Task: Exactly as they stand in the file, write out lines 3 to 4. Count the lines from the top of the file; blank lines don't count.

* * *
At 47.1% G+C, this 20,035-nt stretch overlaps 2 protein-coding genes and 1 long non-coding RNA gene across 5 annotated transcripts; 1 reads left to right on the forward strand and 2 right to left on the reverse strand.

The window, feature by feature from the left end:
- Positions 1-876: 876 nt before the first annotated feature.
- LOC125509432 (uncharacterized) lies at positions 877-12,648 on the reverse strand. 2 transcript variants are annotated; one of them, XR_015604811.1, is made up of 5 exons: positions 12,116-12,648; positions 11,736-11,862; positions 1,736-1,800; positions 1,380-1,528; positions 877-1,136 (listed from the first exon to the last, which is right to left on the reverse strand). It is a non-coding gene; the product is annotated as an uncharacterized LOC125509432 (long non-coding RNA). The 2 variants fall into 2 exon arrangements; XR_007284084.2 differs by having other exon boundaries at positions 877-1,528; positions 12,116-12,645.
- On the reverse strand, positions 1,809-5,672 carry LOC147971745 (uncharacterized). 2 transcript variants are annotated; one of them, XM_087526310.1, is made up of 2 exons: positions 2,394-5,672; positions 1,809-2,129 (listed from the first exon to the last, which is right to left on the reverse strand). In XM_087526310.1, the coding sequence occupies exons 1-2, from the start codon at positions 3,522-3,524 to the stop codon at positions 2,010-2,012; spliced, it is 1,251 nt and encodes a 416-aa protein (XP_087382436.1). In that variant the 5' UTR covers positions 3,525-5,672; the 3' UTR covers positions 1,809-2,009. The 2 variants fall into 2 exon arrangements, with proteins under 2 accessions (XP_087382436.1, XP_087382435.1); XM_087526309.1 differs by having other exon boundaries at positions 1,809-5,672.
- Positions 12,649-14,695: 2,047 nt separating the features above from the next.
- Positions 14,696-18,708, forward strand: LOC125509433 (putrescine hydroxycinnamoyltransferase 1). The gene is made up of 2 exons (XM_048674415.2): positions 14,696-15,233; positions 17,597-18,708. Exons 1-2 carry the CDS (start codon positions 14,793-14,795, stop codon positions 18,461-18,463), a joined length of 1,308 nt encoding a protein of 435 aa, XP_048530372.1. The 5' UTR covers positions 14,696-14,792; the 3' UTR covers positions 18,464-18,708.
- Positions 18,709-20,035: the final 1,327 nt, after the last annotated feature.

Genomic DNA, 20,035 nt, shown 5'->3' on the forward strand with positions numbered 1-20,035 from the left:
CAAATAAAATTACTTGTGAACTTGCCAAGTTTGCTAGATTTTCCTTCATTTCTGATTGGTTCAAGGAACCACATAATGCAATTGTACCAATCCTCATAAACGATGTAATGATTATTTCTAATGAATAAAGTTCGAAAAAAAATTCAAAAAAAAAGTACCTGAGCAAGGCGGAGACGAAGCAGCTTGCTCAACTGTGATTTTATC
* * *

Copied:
- Positions 1-876: 876 nt before the first annotated feature.
- LOC125509432 (uncharacterized) lies at positions 877-12,648 on the reverse strand. 2 transcript variants are annotated; one of them, XR_015604811.1, is made up of 5 exons: positions 12,116-12,648; positions 11,736-11,862; positions 1,736-1,800; positions 1,380-1,528; positions 877-1,136 (listed from the first exon to the last, which is right to left on the reverse strand). It is a non-coding gene; the product is annotated as an uncharacterized LOC125509432 (long non-coding RNA). The 2 variants fall into 2 exon arrangements; XR_007284084.2 differs by having other exon boundaries at positions 877-1,528; positions 12,116-12,645.